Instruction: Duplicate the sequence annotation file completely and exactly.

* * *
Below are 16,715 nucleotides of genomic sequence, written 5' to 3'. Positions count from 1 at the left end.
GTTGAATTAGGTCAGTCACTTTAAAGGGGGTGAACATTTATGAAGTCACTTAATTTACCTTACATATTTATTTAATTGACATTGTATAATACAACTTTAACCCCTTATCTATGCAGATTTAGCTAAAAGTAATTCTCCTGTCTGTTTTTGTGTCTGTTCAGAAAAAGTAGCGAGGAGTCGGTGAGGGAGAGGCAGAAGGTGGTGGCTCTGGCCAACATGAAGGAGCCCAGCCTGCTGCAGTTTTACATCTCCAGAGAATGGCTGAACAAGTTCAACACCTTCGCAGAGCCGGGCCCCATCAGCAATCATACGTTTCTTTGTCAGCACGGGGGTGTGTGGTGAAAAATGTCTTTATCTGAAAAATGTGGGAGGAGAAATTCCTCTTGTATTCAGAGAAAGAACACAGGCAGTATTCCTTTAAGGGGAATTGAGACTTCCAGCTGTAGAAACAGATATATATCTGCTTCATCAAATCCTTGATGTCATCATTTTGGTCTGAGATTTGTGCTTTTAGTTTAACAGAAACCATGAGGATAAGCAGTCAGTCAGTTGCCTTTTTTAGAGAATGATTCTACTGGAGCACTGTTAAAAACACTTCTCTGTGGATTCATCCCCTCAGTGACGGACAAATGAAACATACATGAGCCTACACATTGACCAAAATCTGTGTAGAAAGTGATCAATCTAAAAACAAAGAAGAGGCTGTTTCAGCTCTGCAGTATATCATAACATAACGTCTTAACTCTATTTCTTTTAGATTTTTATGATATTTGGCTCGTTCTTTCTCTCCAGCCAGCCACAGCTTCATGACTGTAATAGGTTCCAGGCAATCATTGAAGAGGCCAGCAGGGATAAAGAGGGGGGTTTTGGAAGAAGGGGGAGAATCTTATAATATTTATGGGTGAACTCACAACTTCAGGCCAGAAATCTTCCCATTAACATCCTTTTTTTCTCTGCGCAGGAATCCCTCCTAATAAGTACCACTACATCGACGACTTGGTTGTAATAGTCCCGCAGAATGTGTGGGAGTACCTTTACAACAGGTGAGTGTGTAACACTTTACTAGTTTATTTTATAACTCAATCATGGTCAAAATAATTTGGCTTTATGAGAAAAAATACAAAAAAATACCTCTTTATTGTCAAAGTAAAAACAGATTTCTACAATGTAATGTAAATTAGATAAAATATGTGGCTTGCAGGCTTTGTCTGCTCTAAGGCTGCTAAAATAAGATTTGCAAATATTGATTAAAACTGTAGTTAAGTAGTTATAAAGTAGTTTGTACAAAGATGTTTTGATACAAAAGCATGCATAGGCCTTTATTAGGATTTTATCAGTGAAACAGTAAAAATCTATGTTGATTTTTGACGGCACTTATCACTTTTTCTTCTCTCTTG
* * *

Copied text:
Below are 16,715 nucleotides of genomic sequence, written 5' to 3'. Positions count from 1 at the left end.
GTTGAATTAGGTCAGTCACTTTAAAGGGGGTGAACATTTATGAAGTCACTTAATTTACCTTACATATTTATTTAATTGACATTGTATAATACAACTTTAACCCCTTATCTATGCAGATTTAGCTAAAAGTAATTCTCCTGTCTGTTTTTGTGTCTGTTCAGAAAAAGTAGCGAGGAGTCGGTGAGGGAGAGGCAGAAGGTGGTGGCTCTGGCCAACATGAAGGAGCCCAGCCTGCTGCAGTTTTACATCTCCAGAGAATGGCTGAACAAGTTCAACACCTTCGCAGAGCCGGGCCCCATCAGCAATCATACGTTTCTTTGTCAGCACGGGGGTGTGTGGTGAAAAATGTCTTTATCTGAAAAATGTGGGAGGAGAAATTCCTCTTGTATTCAGAGAAAGAACACAGGCAGTATTCCTTTAAGGGGAATTGAGACTTCCAGCTGTAGAAACAGATATATATCTGCTTCATCAAATCCTTGATGTCATCATTTTGGTCTGAGATTTGTGCTTTTAGTTTAACAGAAACCATGAGGATAAGCAGTCAGTCAGTTGCCTTTTTTAGAGAATGATTCTACTGGAGCACTGTTAAAAACACTTCTCTGTGGATTCATCCCCTCAGTGACGGACAAATGAAACATACATGAGCCTACACATTGACCAAAATCTGTGTAGAAAGTGATCAATCTAAAAACAAAGAAGAGGCTGTTTCAGCTCTGCAGTATATCATAACATAACGTCTTAACTCTATTTCTTTTAGATTTTTATGATATTTGGCTCGTTCTTTCTCTCCAGCCAGCCACAGCTTCATGACTGTAATAGGTTCCAGGCAATCATTGAAGAGGCCAGCAGGGATAAAGAGGGGGGTTTTGGAAGAAGGGGGAGAATCTTATAATATTTATGGGTGAACTCACAACTTCAGGCCAGAAATCTTCCCATTAACATCCTTTTTTTCTCTGCGCAGGAATCCCTCCTAATAAGTACCACTACATCGACGACTTGGTTGTAATAGTCCCGCAGAATGTGTGGGAGTACCTTTACAACAGGTGAGTGTGTAACACTTTACTAGTTTATTTTATAACTCAATCATGGTCAAAATAATTTGGCTTTATGAGAAAAAATACAAAAAAATACCTCTTTATTGTCAAAGTAAAAACAGATTTCTACAATGTAATGTAAATTAGATAAAATATGTGGCTTGCAGGCTTTGTCTGCTCTAAGGCTGCTAAAATAAGATTTGCAAATATTGATTAAAACTGTAGTTAAGTAGTTATAAAGTAGTTTGTACAAAGATGTTTTGATACAAAAGCATGCATAGGCCTTTATTAGGATTTTATCAGTGAAACAGTAAAAATCTATGTTGATTTTTGACGGCACTTATCACTTTTTCTTCTCTCTTG